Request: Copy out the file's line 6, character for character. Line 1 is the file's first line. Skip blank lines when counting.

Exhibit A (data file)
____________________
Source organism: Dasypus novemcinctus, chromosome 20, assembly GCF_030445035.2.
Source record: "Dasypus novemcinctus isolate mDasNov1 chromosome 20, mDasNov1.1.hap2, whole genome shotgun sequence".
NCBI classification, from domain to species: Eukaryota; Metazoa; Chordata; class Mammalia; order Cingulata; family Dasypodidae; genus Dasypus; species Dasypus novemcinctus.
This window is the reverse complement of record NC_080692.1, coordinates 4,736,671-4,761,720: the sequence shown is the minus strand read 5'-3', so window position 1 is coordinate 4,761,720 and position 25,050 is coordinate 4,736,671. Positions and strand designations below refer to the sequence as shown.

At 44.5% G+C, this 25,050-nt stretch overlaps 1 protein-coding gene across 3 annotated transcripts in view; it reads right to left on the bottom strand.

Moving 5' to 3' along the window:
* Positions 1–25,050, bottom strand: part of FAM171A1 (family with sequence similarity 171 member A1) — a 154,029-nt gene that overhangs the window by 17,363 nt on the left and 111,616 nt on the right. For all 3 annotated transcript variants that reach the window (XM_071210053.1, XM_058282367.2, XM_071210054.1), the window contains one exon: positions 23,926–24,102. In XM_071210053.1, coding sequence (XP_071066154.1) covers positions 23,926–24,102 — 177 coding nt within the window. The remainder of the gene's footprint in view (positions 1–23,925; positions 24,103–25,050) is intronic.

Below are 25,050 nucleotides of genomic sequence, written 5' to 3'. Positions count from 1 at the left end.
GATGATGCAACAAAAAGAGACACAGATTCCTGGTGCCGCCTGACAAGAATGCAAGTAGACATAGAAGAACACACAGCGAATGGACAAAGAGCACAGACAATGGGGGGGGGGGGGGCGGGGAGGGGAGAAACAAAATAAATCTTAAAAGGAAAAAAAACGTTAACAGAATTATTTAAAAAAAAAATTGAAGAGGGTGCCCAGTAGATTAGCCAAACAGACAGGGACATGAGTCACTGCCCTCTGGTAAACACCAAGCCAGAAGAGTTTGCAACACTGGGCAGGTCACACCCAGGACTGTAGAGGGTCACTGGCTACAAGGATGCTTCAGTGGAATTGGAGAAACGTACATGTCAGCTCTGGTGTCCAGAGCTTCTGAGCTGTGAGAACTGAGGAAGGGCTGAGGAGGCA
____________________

Moving 5' to 3' along the window: